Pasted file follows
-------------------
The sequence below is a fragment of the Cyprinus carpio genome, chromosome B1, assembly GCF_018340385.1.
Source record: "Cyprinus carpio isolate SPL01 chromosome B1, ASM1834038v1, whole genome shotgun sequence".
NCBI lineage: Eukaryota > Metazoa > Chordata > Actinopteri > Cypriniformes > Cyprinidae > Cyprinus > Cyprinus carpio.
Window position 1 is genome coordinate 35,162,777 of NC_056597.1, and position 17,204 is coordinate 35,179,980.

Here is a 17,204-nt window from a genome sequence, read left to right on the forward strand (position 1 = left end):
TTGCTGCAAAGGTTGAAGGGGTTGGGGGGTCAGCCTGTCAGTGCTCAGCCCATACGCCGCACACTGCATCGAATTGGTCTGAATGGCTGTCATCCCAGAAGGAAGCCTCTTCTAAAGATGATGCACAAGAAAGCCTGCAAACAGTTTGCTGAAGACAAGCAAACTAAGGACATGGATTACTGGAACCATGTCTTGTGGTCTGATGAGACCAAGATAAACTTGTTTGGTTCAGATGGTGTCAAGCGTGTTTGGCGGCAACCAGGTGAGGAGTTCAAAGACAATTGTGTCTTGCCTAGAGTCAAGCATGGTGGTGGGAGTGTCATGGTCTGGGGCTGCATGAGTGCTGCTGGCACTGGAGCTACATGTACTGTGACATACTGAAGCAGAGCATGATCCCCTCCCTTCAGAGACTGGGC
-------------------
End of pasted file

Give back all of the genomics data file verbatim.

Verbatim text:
The sequence below is a fragment of the Cyprinus carpio genome, chromosome B1, assembly GCF_018340385.1.
Source record: "Cyprinus carpio isolate SPL01 chromosome B1, ASM1834038v1, whole genome shotgun sequence".
NCBI lineage: Eukaryota > Metazoa > Chordata > Actinopteri > Cypriniformes > Cyprinidae > Cyprinus > Cyprinus carpio.
Window position 1 is genome coordinate 35,162,777 of NC_056597.1, and position 17,204 is coordinate 35,179,980.

Here is a 17,204-nt window from a genome sequence, read left to right on the forward strand (position 1 = left end):
TTGCTGCAAAGGTTGAAGGGGTTGGGGGGTCAGCCTGTCAGTGCTCAGCCCATACGCCGCACACTGCATCGAATTGGTCTGAATGGCTGTCATCCCAGAAGGAAGCCTCTTCTAAAGATGATGCACAAGAAAGCCTGCAAACAGTTTGCTGAAGACAAGCAAACTAAGGACATGGATTACTGGAACCATGTCTTGTGGTCTGATGAGACCAAGATAAACTTGTTTGGTTCAGATGGTGTCAAGCGTGTTTGGCGGCAACCAGGTGAGGAGTTCAAAGACAATTGTGTCTTGCCTAGAGTCAAGCATGGTGGTGGGAGTGTCATGGTCTGGGGCTGCATGAGTGCTGCTGGCACTGGAGCTACATGTACTGTGACATACTGAAGCAGAGCATGATCCCCTCCCTTCAGAGACTGGGC